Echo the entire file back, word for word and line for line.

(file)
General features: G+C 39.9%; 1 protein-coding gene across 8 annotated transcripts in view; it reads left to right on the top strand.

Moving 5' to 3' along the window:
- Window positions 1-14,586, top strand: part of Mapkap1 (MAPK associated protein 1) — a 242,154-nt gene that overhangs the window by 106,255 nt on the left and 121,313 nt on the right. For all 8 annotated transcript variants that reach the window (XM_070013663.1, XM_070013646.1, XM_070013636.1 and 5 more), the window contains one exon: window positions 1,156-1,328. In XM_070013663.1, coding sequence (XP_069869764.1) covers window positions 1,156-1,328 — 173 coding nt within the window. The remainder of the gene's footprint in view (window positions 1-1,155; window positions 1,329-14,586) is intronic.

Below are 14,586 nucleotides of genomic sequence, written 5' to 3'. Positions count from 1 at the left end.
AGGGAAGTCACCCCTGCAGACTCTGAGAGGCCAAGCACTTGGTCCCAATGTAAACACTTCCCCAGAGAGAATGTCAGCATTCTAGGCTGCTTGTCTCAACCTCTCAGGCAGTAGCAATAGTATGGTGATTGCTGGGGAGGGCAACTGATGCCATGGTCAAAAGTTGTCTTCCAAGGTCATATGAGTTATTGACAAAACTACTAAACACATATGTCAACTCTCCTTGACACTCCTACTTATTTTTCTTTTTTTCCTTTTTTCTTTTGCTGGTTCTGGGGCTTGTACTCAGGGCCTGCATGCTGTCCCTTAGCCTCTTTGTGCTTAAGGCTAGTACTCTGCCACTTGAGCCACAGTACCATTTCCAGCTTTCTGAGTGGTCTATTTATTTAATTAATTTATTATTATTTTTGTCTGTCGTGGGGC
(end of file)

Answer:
General features: G+C 39.9%; 1 protein-coding gene across 8 annotated transcripts in view; it reads left to right on the top strand.

Moving 5' to 3' along the window:
- Window positions 1-14,586, top strand: part of Mapkap1 (MAPK associated protein 1) — a 242,154-nt gene that overhangs the window by 106,255 nt on the left and 121,313 nt on the right. For all 8 annotated transcript variants that reach the window (XM_070013663.1, XM_070013646.1, XM_070013636.1 and 5 more), the window contains one exon: window positions 1,156-1,328. In XM_070013663.1, coding sequence (XP_069869764.1) covers window positions 1,156-1,328 — 173 coding nt within the window. The remainder of the gene's footprint in view (window positions 1-1,155; window positions 1,329-14,586) is intronic.

Below are 14,586 nucleotides of genomic sequence, written 5' to 3'. Positions count from 1 at the left end.
AGGGAAGTCACCCCTGCAGACTCTGAGAGGCCAAGCACTTGGTCCCAATGTAAACACTTCCCCAGAGAGAATGTCAGCATTCTAGGCTGCTTGTCTCAACCTCTCAGGCAGTAGCAATAGTATGGTGATTGCTGGGGAGGGCAACTGATGCCATGGTCAAAAGTTGTCTTCCAAGGTCATATGAGTTATTGACAAAACTACTAAACACATATGTCAACTCTCCTTGACACTCCTACTTATTTTTCTTTTTTTCCTTTTTTCTTTTGCTGGTTCTGGGGCTTGTACTCAGGGCCTGCATGCTGTCCCTTAGCCTCTTTGTGCTTAAGGCTAGTACTCTGCCACTTGAGCCACAGTACCATTTCCAGCTTTCTGAGTGGTCTATTTATTTAATTAATTTATTATTATTTTTGTCTGTCGTGGGGC